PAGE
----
Risk assessment

The property of XX Nosuch Street is located just behind the town centre of Middle Town. I live at the property with my two sons’ and my daughter. It is a three storey property; there are three bedrooms on the top floor, living room on the middle floor, and kitchen and bathroom on the lower floor. I do not have a front garden but I do have a small back garden. In this assessment I will be looking at the possible health and safety, and criminal risks and dangers inside, and outside these premises.

Alaszewaki and Manthorpe define risk as “the possibility that a given course of action will not achieve the desired outcome but instead some undesirable situation will develop”. (Alaszewski ; Manthorpe 1991). My own definition of risk is making decisions that you know will have either a negative or positive outcome therefore risk assessment is calculating the negatives and positives and trying to assess which is better, on doing this you should have the best result of that decision.

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In order to evaluate risk we need to determine the hazards that are more likely to cause the greatest harm and therefore hopefully control these hazards. In order to evaluate these hazards we need to consider the likelihood and the severity of the hazard. When assessing the severity of a situation it is important to think about what is the worst that could happen in that given situation. When assessing the likelihood, it is making a judgment on the severity and the chance that it might happen i.e. is it likely, unlikely etc.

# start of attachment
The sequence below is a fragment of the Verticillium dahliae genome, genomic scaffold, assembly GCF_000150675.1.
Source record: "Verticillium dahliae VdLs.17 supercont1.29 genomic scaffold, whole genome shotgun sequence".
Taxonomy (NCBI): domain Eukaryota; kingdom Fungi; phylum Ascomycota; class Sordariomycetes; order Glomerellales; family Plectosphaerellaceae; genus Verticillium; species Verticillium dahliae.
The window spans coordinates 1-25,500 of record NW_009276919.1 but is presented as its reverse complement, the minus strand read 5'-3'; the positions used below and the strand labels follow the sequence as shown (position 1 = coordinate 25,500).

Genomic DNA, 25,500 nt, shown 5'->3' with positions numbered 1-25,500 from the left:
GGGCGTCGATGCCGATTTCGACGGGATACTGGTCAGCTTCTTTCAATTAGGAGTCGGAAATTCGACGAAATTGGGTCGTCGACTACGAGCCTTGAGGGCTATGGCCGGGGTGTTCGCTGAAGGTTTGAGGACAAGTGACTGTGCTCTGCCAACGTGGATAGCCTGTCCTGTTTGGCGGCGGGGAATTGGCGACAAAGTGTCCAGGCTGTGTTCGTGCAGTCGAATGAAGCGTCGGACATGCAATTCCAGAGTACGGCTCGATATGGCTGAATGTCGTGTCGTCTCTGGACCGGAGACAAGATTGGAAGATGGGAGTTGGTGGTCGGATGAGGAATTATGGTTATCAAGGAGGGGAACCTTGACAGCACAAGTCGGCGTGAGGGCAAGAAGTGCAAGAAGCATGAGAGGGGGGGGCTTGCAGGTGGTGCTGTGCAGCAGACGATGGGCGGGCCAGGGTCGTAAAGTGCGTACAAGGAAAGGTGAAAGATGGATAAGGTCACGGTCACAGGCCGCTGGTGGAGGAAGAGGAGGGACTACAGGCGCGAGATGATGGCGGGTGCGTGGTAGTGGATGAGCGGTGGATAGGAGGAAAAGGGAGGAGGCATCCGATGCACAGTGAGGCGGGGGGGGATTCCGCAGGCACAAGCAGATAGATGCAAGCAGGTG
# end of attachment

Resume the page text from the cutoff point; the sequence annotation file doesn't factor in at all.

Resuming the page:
Firstly, I will look for hazards around the home, identify the risk, and decide on the best route to take to avoid any accidents. This is what I discovered:

* In the front bedroom, there is a double socket hanging off the wall. This is very dangerous as there is a possibility off the wires becoming detached from the socket, causing a fire, or even electrocution. I have already two fire alarms installed, and these are checked on a weekly basis. However, I do not own a fire extinguisher, or fire blanket. There is an escape route through a tilt and turn window at the front of the house but there is no emergency ladder fitted. To solve these problems, the best solution would be to employ an electrician to safely secure the socket to the wall, and to purchase a fire extinguisher, and blanket. Also to make sure the escape route is fitted with an emergency ladder.

* On the landing, there is a piece of loose carpet. There is a high possibility of someone tripping over this and falling into the wall, causing great injuries to themselves. To conquer this would be to purchase a roll of double-sided carpet tape, or spray adhesive to secure the carpet in place. If that fails to hold it down then it would be best to replace the carpet, and have it fitted professionally.